The bond will create space for high-demand programs through physical expansions to all ACC campuses, ACC board Chair Nan McRaven said.
McRaven attributed the passing of the bond to the college’s reputation for affordable education and its wide reach in the area. The average yearly tuition of 30 credit hours for a full-time student is $2,550 for the 2022-23 year—the same rate ACC has offered for nine years. ACC serves the largest number of students among Austin’s higher education institutions and sees about 80% of graduates join the Central Texas workforce, ACC Communications Specialist Sydney Pruitt said.
“[The community] know[s] that we are really the No. 1 provider of the workforce,” McRaven said.
Due to rising property values, the multimillion-dollar bond was able to pass without ACC increasing its tax rate. At its existing tax rate—$0.0987 per $100 valuation—a taxpayer with a home worth $500,000 would pay $5 more per year for the first five years.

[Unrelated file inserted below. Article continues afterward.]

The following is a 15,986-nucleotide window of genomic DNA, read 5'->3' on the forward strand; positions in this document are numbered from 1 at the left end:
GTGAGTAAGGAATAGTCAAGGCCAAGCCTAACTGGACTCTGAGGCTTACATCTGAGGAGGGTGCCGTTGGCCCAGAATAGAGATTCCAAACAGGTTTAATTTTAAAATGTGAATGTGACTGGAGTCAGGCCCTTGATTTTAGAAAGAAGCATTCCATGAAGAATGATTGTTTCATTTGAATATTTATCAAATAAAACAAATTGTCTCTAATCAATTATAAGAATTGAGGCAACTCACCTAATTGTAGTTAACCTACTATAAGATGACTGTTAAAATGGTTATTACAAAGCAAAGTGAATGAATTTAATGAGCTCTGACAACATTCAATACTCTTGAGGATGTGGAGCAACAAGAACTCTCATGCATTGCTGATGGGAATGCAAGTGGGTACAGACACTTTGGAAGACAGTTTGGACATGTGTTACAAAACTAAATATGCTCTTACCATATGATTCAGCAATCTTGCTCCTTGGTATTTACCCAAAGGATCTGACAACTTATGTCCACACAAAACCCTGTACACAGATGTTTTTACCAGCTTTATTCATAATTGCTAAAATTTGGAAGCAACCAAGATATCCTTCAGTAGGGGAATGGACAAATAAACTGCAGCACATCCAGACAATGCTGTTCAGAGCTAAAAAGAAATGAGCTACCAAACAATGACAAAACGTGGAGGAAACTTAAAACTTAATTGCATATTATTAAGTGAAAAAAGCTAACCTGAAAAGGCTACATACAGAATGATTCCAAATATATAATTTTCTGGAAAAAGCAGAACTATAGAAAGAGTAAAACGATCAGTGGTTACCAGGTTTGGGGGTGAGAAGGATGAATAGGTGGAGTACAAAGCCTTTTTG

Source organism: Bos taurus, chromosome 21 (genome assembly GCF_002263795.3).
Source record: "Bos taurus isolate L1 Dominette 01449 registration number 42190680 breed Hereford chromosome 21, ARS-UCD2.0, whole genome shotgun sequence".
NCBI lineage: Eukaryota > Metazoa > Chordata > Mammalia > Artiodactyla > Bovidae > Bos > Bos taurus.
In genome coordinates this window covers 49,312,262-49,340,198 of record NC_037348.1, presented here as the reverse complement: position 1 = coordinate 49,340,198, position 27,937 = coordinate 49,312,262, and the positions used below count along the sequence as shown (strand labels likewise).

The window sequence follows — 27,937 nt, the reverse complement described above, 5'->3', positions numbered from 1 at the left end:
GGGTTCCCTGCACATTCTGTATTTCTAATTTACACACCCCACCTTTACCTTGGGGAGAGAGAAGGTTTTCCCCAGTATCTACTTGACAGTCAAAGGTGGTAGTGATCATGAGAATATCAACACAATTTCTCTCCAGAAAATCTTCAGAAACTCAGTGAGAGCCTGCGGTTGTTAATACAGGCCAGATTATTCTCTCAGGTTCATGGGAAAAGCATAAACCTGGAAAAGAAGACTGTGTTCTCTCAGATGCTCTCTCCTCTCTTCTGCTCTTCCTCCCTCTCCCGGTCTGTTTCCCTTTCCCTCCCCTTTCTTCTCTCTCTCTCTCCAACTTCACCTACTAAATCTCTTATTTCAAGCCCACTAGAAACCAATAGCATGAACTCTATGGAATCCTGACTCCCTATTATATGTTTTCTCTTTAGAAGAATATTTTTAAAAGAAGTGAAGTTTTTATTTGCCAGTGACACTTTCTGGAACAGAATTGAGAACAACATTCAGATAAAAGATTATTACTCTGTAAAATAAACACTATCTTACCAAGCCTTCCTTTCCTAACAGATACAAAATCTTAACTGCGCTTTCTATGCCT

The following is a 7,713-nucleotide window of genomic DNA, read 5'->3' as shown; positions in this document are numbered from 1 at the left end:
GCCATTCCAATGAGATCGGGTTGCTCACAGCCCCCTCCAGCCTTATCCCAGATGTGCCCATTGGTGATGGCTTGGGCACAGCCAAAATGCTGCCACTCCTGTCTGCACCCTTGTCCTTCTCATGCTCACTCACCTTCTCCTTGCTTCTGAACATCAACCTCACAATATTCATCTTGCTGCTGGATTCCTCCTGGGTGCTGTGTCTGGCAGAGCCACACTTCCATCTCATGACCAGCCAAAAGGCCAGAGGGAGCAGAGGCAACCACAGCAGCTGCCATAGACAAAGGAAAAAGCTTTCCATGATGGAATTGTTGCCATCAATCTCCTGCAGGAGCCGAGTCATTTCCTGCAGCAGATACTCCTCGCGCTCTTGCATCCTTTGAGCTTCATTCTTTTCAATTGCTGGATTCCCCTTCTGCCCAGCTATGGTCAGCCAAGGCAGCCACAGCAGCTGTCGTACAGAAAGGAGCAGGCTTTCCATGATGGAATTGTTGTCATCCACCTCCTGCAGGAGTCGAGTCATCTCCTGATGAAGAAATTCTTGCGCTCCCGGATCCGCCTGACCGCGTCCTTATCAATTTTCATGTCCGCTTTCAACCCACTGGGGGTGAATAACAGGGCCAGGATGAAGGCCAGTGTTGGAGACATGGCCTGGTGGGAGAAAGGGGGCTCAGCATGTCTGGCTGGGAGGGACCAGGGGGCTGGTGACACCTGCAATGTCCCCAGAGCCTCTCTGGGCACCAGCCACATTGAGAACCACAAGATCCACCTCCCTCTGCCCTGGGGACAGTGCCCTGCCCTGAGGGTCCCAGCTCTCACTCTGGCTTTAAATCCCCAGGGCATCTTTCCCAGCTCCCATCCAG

Expectations of the bond
ACC’s most recent bond, passed in 2014, focused on renovations and construction. The 2022 bond will address workforce demand and fulfill the 2021 Master Facilities Plan, which looks at program and campus growth.
The South Austin campus, which is on Stassney Lane, and the Riverside campus, which is on Grove Boulevard, are getting expansions for student services, and the Hays campus is getting expansions for health sciences, including a full-fledged nursing program that will double its capacity for students, McRaven said.